With the stage surrounded by branches and candles and the band bathed in the ghostly light of projections and home movies handled by artist Sean Frey, Bonnetta and company faithfully recreated much of Spectral Dusk. They managed to include many of the little nuances that most wouldn’t have been noticed had they been left out, and taking advantage of the dynamics that live performance, imbued the material with a level of emotional release that the recordings don’t quite reach; it’s not a shortcoming of the production by any means, it’s just something that you get with volume. The weightiness of the new material was defused somewhat by Bonnetta’s easy manner and between-song banter, and by reaching back to Spirit Guides for some of its more upbeat offerings. The show ended, as Spectral Dusk does, with the title track performed alone by Bonnetta as a single-song encore. A sombre, yet uplifting finale with a son trying to create and capture that one last conversation with his father.

BlogTO also has a review of the show, and while CBC Radio captured the whole thing for a future broadcast, Mechanical Forest Sound is already sharing a track from his recording with the rest to follow soon. NOW, Dorkshelf, Arboretum Festival, and all have interviews with Bonnetta about Spectral Dusk, while CBC Music talks to Simone Schmidt about Fiver.

Photos: Evening Hymns, Fiver @ The Theatre Centre – August 17, 2012
MP3: Evening Hymns – “Arrows”
MP3: Evening Hymns – “Dead Deer”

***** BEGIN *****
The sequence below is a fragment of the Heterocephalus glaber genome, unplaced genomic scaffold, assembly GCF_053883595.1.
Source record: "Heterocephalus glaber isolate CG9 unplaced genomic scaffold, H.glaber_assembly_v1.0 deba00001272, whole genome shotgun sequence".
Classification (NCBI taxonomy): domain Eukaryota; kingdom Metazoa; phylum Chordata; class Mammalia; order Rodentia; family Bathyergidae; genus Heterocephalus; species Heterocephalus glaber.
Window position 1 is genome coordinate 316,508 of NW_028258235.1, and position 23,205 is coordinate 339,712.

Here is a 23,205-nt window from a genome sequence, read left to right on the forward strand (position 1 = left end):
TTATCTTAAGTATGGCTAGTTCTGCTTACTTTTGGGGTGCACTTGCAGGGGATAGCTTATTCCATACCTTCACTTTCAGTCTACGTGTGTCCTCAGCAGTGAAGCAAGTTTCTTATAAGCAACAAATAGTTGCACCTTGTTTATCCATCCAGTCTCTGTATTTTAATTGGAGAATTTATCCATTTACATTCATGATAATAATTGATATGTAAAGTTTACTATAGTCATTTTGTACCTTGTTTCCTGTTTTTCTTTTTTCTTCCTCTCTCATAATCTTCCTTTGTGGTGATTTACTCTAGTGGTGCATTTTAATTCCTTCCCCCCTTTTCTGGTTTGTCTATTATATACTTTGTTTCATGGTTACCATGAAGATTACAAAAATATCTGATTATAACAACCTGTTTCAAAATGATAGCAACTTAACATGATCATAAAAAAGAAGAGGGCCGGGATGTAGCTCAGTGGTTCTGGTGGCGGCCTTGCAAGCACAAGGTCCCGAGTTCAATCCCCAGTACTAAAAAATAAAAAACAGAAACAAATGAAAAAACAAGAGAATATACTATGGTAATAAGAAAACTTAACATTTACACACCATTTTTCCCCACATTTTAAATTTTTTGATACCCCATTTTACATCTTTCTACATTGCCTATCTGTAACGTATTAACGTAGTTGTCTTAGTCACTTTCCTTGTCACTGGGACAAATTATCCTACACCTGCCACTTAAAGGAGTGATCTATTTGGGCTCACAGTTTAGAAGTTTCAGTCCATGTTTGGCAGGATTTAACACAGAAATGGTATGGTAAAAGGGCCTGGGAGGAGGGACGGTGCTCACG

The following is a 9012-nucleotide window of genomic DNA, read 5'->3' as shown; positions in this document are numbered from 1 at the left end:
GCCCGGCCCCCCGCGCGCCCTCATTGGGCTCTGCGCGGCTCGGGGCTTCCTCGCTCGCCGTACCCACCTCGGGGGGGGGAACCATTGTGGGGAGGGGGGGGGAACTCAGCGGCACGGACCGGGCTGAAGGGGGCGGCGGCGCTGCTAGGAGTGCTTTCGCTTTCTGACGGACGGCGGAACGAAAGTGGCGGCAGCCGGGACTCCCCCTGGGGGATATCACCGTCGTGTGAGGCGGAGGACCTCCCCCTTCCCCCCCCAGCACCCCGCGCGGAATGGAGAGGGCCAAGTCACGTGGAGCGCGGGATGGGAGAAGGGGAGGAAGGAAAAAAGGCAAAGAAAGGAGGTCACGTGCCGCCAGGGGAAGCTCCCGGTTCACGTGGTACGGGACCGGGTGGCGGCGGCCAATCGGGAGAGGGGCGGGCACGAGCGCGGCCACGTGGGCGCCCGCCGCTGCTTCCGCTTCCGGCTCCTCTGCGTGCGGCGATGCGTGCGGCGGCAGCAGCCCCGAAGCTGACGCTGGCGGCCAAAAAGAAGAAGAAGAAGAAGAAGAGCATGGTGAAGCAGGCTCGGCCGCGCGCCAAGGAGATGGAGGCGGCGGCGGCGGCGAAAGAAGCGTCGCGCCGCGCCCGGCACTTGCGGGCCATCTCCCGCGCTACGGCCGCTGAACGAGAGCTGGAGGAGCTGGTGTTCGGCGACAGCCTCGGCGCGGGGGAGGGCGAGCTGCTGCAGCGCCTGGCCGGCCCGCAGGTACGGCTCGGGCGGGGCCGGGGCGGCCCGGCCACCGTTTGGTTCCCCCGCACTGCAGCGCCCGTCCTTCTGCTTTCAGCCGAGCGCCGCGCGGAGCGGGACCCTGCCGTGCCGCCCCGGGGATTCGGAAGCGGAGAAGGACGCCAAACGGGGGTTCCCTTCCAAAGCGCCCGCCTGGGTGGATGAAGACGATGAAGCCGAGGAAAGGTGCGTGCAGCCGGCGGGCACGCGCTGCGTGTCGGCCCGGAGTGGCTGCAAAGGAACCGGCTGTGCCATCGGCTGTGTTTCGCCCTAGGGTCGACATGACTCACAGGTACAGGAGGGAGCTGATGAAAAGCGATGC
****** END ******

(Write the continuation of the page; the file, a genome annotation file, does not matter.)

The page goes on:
MP3: Evening Hymns – “Broken Rifle”
MP3: Evening Hymns – “Cedars”
Video: Evening Hymns – “Family Tree”
Video: Evening Hymns – “Dead Deer”
Video: Fiver – “Oh Sienna”
Stream: Evening Hymns / Spectral Dusk

Having teased out the tour – he’s at Lee’s Palace on October 21 – and the existence of a new solo record, A.C. Newmam has revealed the title of said album – Shut Down The Streets – as well as the album art, viewable at Exclaim, and first MP3. All we need now is a release date more specific than “Fall”, but one of the Tuesdays prior to the tour’s commencement would make sense. My money is on October 16. Update: Missed it by that much. Matablog says October 9.

MP3: A.C. Newman – “I’m Not Talking”

By : Frank Yang at 8:33 am
Category: Concert Reviews

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  1. Adam says:

    This is a really spot-on review, Frank. It was a fantastic and hard hitting show.

  2. Urban Planner: September 7, 2012 | events | Torontoist says:

    […] enhanced by projection artist Sean Frey, who made Evening Hymns’ CD release last month especially memorable. The Music Gallery (197 John Street), 7 p.m., $12 in […]